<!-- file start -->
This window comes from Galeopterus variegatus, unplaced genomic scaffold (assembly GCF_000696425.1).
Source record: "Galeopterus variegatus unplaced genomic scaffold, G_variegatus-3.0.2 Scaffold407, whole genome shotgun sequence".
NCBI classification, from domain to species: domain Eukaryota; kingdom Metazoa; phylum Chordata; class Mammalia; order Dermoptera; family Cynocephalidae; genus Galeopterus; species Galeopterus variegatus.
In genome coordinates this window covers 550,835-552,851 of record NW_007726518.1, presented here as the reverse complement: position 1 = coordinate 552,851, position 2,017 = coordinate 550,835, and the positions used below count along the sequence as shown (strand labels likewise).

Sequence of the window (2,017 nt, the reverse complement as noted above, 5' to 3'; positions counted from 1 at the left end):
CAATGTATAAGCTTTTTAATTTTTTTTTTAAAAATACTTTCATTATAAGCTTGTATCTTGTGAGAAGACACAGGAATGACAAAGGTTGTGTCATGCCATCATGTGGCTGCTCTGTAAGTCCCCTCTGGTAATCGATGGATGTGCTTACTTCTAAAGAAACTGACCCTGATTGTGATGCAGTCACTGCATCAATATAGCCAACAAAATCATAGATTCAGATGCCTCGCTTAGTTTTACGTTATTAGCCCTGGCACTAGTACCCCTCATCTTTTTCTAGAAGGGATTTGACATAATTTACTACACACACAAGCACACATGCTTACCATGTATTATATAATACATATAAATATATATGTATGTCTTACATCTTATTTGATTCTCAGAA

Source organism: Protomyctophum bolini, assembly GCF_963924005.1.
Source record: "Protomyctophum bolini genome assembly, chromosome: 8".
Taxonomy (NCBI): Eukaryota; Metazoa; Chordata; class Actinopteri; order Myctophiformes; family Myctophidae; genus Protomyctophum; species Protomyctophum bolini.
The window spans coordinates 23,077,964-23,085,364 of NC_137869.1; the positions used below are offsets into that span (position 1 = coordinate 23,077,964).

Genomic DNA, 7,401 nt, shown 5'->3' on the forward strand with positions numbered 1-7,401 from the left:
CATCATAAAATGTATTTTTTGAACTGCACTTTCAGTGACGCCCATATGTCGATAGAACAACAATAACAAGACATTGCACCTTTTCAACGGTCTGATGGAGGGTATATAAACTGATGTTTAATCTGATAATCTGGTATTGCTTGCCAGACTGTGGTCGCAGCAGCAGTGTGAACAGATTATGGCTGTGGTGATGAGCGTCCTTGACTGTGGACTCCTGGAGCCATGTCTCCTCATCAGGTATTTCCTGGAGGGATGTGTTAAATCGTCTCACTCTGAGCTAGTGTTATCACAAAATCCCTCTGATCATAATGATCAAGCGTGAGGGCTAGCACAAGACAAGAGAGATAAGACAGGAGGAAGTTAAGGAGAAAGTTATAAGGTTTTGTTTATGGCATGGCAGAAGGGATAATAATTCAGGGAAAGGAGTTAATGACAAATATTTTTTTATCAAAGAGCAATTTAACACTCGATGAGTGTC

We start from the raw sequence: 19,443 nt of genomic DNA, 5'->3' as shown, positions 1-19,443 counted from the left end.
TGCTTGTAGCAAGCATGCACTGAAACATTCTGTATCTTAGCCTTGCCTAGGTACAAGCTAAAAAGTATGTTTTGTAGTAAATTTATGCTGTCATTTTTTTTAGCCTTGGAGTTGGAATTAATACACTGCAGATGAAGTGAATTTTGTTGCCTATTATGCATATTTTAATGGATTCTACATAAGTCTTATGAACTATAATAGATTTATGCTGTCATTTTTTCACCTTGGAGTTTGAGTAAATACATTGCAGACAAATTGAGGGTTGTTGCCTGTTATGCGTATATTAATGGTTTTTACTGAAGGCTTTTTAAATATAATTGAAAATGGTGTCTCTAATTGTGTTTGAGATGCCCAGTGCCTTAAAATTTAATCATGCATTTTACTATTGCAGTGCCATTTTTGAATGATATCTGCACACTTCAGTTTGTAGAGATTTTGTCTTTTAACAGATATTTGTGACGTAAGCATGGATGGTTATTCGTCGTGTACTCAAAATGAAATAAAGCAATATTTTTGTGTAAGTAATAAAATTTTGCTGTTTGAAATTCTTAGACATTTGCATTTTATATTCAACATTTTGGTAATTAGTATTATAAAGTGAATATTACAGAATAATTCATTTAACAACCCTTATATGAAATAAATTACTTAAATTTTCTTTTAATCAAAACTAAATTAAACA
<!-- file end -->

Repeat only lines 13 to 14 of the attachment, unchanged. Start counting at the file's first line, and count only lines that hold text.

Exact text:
We start from the raw sequence: 19,443 nt of genomic DNA, 5'->3' as shown, positions 1-19,443 counted from the left end.
TGCTTGTAGCAAGCATGCACTGAAACATTCTGTATCTTAGCCTTGCCTAGGTACAAGCTAAAAAGTATGTTTTGTAGTAAATTTATGCTGTCATTTTTTTTAGCCTTGGAGTTGGAATTAATACACTGCAGATGAAGTGAATTTTGTTGCCTATTATGCATATTTTAATGGATTCTACATAAGTCTTATGAACTATAATAGATTTATGCTGTCATTTTTTCACCTTGGAGTTTGAGTAAATACATTGCAGACAAATTGAGGGTTGTTGCCTGTTATGCGTATATTAATGGTTTTTACTGAAGGCTTTTTAAATATAATTGAAAATGGTGTCTCTAATTGTGTTTGAGATGCCCAGTGCCTTAAAATTTAATCATGCATTTTACTATTGCAGTGCCATTTTTGAATGATATCTGCACACTTCAGTTTGTAGAGATTTTGTCTTTTAACAGATATTTGTGACGTAAGCATGGATGGTTATTCGTCGTGTACTCAAAATGAAATAAAGCAATATTTTTGTGTAAGTAATAAAATTTTGCTGTTTGAAATTCTTAGACATTTGCATTTTATATTCAACATTTTGGTAATTAGTATTATAAAGTGAATATTACAGAATAATTCATTTAACAACCCTTATATGAAATAAATTACTTAAATTTTCTTTTAATCAAAACTAAATTAAACA